Then one of them would succumb and grandma would just as naturally heave it over the fence.  (Can’t remember if it was Sylvester or not, but it was quite the education for a young suburbanite…)

I have also since learned that pigs are not overly discriminating with their dietary preferences; neither is keeping their personal space clean a high priority, thus our comments to the teenager’s room looking like “a pig-sty”. 

Okay, I’m still a suburbanite, but to this day I think a pig’s reputation gets a bit of a bum rap.  I’m told they are actually one of the more intelligent barnyard animals, rolling around in mud and eating slop notwithstanding.  All that intelligence is just hidden under gross and grunts.

Interestingly, the opposite is true with Solomon’s comparison.:

A beautiful woman who lacks discretion
    is like a gold ring in a pig’s snout.

In this example, we have all the beautiful trappings on the outside hiding what’s really within.  Now, here’s a guy with more than a little experience—something like 700 wives and 300 pseudo-wives.  I’m sure he had his share of less-than-discreet, (not to mention the hormonal drama…gag!)  Plus, consider that being in such a position of social and political power put him at higher risk when it came to the consequences of indiscretion.

Because it wasn’t merely about what she wore (or didn’t wear), but also about how she saw herself in relation to those around her.  A woman of true discretion knows that she has a “hidden congregation”, areas of influence, some of which she is aware, and some not.  By inference, this means people are watching and listening,…and learning.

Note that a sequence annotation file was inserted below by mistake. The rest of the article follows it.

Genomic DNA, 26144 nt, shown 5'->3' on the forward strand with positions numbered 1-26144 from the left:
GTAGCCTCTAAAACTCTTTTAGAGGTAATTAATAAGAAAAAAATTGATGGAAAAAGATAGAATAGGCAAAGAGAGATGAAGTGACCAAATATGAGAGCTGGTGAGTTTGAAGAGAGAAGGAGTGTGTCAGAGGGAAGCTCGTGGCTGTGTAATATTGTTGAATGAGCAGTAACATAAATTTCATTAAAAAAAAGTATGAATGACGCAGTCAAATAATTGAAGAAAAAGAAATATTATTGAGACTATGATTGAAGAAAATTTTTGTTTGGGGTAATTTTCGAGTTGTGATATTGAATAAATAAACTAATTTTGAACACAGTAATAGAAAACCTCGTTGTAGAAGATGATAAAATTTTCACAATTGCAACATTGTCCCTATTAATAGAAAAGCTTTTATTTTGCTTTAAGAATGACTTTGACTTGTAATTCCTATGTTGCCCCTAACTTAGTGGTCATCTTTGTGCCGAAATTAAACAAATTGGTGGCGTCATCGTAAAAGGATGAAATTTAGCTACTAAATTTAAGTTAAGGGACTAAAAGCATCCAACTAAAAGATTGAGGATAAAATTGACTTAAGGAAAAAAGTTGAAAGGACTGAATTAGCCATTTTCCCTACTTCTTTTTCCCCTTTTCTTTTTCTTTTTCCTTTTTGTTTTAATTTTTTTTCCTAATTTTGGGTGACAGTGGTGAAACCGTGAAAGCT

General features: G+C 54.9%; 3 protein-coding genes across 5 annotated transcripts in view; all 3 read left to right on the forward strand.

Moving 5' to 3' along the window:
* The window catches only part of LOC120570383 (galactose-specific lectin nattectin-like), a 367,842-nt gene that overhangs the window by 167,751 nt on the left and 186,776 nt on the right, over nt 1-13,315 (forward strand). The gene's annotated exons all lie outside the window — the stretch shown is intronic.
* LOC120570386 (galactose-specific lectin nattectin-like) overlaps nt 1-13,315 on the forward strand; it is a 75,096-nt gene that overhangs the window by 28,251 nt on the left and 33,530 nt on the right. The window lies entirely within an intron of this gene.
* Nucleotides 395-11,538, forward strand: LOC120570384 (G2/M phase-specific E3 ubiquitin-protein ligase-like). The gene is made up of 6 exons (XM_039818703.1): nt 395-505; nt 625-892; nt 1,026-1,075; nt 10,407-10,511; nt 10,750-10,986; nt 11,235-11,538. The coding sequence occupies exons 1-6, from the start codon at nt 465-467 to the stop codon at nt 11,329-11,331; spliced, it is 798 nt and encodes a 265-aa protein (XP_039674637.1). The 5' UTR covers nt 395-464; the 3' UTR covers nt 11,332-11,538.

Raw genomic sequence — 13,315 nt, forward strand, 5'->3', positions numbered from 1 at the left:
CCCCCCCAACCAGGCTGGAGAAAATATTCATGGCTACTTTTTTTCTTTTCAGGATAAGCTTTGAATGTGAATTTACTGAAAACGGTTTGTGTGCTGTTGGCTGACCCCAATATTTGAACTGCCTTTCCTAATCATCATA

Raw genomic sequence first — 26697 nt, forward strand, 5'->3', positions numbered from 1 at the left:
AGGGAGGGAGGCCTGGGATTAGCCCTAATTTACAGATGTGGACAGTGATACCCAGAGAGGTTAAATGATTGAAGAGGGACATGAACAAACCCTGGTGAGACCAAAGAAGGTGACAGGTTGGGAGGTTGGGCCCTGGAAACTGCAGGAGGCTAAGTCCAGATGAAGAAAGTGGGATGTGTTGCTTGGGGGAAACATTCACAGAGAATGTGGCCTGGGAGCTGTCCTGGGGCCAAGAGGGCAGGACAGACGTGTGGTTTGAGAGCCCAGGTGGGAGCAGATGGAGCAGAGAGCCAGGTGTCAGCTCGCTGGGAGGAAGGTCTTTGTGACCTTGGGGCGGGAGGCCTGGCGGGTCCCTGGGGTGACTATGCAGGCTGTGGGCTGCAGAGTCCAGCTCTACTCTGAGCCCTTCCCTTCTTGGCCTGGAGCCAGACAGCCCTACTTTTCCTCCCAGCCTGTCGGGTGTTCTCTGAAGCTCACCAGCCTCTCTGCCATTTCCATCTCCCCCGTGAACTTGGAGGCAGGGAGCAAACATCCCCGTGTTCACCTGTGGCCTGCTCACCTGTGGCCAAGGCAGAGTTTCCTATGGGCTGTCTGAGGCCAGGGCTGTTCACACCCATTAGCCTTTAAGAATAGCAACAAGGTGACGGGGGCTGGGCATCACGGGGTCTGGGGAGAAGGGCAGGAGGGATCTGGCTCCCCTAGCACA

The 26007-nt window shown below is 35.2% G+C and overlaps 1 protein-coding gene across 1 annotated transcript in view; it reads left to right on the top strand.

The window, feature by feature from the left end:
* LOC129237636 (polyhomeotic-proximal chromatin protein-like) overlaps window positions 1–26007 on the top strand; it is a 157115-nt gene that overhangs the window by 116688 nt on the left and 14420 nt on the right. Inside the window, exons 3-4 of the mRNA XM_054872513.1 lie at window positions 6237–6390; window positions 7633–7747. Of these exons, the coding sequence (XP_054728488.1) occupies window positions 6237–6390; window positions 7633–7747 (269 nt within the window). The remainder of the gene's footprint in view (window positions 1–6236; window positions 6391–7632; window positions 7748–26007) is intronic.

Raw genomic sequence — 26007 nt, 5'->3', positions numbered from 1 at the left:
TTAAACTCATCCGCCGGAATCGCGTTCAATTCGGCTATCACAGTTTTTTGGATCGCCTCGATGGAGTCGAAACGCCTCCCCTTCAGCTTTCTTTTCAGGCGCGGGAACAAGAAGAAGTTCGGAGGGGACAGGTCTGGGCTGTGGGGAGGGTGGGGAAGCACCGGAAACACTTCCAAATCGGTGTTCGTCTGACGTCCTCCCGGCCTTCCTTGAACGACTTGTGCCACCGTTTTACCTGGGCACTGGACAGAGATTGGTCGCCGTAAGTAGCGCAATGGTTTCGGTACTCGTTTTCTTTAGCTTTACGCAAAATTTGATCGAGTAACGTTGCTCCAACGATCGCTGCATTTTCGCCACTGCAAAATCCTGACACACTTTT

It also means that her decisions, her responses, her words, are a reflection on those who are dear to her, to their reputations as well.  How does what I say and do honor my husband and children, my parents, other Christians, and more importantly, my Lord?

people-2587456_1920Once again, as usual, it’s not just about me.  I may not be a king’s wife, but I am a King’s daughter.  (And with or without the gold ring of beauty, I have a crown.)

Proverbs 11:22 Holy Bible, New Living Translation, copyright © 1996, 2004, 2015 by Tyndale House Foundation. Used by permission of Tyndale House Publishers, Inc., Carol Stream, Illinois 60188. All rights reserved.


How Do YOU Respond To Correction?

Reprove not a scorner, lest he hate thee: rebuke a wise man, and he will love thee. Give instruction to a wise man, and he will be yet wiser: teach a just man, and he will increase in learning. -Proverbs 9:8‭-‬9, KJV

Schooling

I taught 7th Grade mathematics last year. There were a handful of students who, whenever corrected or disciplined, would lash out. One in particular said he hated me. Who was I to tell him how to live his life?